A heartbreaking venture which called forward the neorealist film movement wherein De Sica became a celebrated figure. Shoeshine at once defines the genre while proffering De Sica with the tools and ideas to be reworked in his later neorealist masterpieces Bicycle Thieves and Umberto D, perhaps the two best examples of the specific post war movement.
89/100 - Excellent. (4.5)
An all around tragedy, from the poverty on the streets, to the adult criminals who take advantage of the children, to the adult jailers who care for not much else than maintaining their order and not being punished by their superiors, to the strife being in prison brings, until it comes full circle when you decide to further the momentum of the cycle.
I've just watched SHOESHINE tonight for the first time thanks to a British DVD which presents SCIUSCIA in a pristine copy. Post WWII in Italy seen through the eyes of children and teens who try to survive in a world of adults who don't see them anymore or, worst, use them. It reminded me at times of Truffaut's THE 400 BLOWS. Highly recommended.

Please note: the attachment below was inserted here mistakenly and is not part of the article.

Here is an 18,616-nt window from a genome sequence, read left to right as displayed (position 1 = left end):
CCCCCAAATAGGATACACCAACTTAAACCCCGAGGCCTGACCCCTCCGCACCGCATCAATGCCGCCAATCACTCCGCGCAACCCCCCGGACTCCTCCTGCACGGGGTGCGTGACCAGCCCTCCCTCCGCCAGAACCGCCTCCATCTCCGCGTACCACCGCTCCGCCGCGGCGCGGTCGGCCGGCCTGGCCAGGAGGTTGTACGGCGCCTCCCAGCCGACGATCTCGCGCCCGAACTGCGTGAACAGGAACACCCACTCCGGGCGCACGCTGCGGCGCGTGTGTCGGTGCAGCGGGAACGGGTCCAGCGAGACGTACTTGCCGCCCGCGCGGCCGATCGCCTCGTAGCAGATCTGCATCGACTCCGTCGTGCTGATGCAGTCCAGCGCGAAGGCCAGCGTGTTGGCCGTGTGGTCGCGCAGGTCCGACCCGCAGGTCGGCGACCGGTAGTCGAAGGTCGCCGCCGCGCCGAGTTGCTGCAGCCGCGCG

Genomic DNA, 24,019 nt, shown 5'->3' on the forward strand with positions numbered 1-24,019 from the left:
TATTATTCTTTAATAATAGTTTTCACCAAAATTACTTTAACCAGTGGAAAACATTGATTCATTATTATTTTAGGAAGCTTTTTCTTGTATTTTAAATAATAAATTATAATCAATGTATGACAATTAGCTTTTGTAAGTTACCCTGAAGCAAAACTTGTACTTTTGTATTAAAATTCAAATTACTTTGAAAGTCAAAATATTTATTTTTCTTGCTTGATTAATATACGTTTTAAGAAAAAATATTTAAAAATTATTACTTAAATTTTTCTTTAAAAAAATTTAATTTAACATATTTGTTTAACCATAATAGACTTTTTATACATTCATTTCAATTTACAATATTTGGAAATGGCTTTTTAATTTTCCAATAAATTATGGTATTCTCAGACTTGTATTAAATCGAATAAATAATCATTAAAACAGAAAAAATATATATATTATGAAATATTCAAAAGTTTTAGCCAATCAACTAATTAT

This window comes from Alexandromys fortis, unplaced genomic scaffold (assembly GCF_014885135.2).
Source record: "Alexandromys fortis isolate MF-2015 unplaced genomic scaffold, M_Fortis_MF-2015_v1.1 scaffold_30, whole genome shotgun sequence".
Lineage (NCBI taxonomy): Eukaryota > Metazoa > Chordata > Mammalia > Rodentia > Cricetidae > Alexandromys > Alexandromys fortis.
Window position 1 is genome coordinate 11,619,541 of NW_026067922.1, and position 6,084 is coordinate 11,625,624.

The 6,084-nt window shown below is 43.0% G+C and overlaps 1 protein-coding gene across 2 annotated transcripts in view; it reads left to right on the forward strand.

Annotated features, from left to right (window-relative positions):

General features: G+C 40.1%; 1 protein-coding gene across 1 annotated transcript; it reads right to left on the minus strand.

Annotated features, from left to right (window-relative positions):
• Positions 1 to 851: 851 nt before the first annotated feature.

De Sica's job in life was devastate hearts. Here we have another powerfull movie from Italian Neo realism, portraying a country destroyed by the war, where two kids have their lifes changed and being affected forever. The end is so painfull, cuts like knife.
Incredibly powerful. Not sure why this one hasn't gotten as much acclaim as Bicycle Thieves. Maybe Shoeshine doesn't get out on the street enough. De Sica sure knows how to get some great performances from children and young actors.